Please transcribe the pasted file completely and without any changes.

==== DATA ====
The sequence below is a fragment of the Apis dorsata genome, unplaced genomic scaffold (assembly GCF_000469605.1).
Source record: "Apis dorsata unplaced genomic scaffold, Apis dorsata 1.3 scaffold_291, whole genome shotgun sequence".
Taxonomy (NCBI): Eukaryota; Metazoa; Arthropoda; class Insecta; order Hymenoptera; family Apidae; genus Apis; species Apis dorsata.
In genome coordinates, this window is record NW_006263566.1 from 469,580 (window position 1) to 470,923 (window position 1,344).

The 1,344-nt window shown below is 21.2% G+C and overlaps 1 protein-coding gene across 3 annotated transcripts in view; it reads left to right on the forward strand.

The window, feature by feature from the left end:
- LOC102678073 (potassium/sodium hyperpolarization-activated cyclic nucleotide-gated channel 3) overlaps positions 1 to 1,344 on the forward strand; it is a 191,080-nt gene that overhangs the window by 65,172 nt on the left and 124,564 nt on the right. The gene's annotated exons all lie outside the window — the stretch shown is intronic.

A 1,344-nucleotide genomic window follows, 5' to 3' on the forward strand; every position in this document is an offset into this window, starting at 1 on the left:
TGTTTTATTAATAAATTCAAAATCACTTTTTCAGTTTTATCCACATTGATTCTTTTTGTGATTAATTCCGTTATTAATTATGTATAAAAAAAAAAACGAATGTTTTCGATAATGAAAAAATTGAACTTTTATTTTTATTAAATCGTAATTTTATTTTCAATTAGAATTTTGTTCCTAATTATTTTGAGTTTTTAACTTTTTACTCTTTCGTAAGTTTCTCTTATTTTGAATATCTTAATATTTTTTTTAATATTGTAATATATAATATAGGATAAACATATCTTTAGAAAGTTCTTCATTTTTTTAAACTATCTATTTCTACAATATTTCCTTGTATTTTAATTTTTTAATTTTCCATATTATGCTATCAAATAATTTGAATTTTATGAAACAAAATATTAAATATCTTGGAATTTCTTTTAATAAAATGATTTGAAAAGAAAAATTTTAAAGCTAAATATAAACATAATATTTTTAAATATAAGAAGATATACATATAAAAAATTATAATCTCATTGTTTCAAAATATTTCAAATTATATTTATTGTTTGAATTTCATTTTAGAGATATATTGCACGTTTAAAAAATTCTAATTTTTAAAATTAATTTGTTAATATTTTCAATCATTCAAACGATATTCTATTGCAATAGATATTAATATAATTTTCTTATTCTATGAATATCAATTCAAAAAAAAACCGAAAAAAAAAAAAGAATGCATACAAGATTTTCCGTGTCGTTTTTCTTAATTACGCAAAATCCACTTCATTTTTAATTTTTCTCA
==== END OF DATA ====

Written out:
The sequence below is a fragment of the Apis dorsata genome, unplaced genomic scaffold (assembly GCF_000469605.1).
Source record: "Apis dorsata unplaced genomic scaffold, Apis dorsata 1.3 scaffold_291, whole genome shotgun sequence".
Taxonomy (NCBI): Eukaryota; Metazoa; Arthropoda; class Insecta; order Hymenoptera; family Apidae; genus Apis; species Apis dorsata.
In genome coordinates, this window is record NW_006263566.1 from 469,580 (window position 1) to 470,923 (window position 1,344).

The 1,344-nt window shown below is 21.2% G+C and overlaps 1 protein-coding gene across 3 annotated transcripts in view; it reads left to right on the forward strand.

The window, feature by feature from the left end:
- LOC102678073 (potassium/sodium hyperpolarization-activated cyclic nucleotide-gated channel 3) overlaps positions 1 to 1,344 on the forward strand; it is a 191,080-nt gene that overhangs the window by 65,172 nt on the left and 124,564 nt on the right. The gene's annotated exons all lie outside the window — the stretch shown is intronic.

A 1,344-nucleotide genomic window follows, 5' to 3' on the forward strand; every position in this document is an offset into this window, starting at 1 on the left:
TGTTTTATTAATAAATTCAAAATCACTTTTTCAGTTTTATCCACATTGATTCTTTTTGTGATTAATTCCGTTATTAATTATGTATAAAAAAAAAAACGAATGTTTTCGATAATGAAAAAATTGAACTTTTATTTTTATTAAATCGTAATTTTATTTTCAATTAGAATTTTGTTCCTAATTATTTTGAGTTTTTAACTTTTTACTCTTTCGTAAGTTTCTCTTATTTTGAATATCTTAATATTTTTTTTAATATTGTAATATATAATATAGGATAAACATATCTTTAGAAAGTTCTTCATTTTTTTAAACTATCTATTTCTACAATATTTCCTTGTATTTTAATTTTTTAATTTTCCATATTATGCTATCAAATAATTTGAATTTTATGAAACAAAATATTAAATATCTTGGAATTTCTTTTAATAAAATGATTTGAAAAGAAAAATTTTAAAGCTAAATATAAACATAATATTTTTAAATATAAGAAGATATACATATAAAAAATTATAATCTCATTGTTTCAAAATATTTCAAATTATATTTATTGTTTGAATTTCATTTTAGAGATATATTGCACGTTTAAAAAATTCTAATTTTTAAAATTAATTTGTTAATATTTTCAATCATTCAAACGATATTCTATTGCAATAGATATTAATATAATTTTCTTATTCTATGAATATCAATTCAAAAAAAAACCGAAAAAAAAAAAAGAATGCATACAAGATTTTCCGTGTCGTTTTTCTTAATTACGCAAAATCCACTTCATTTTTAATTTTTCTCA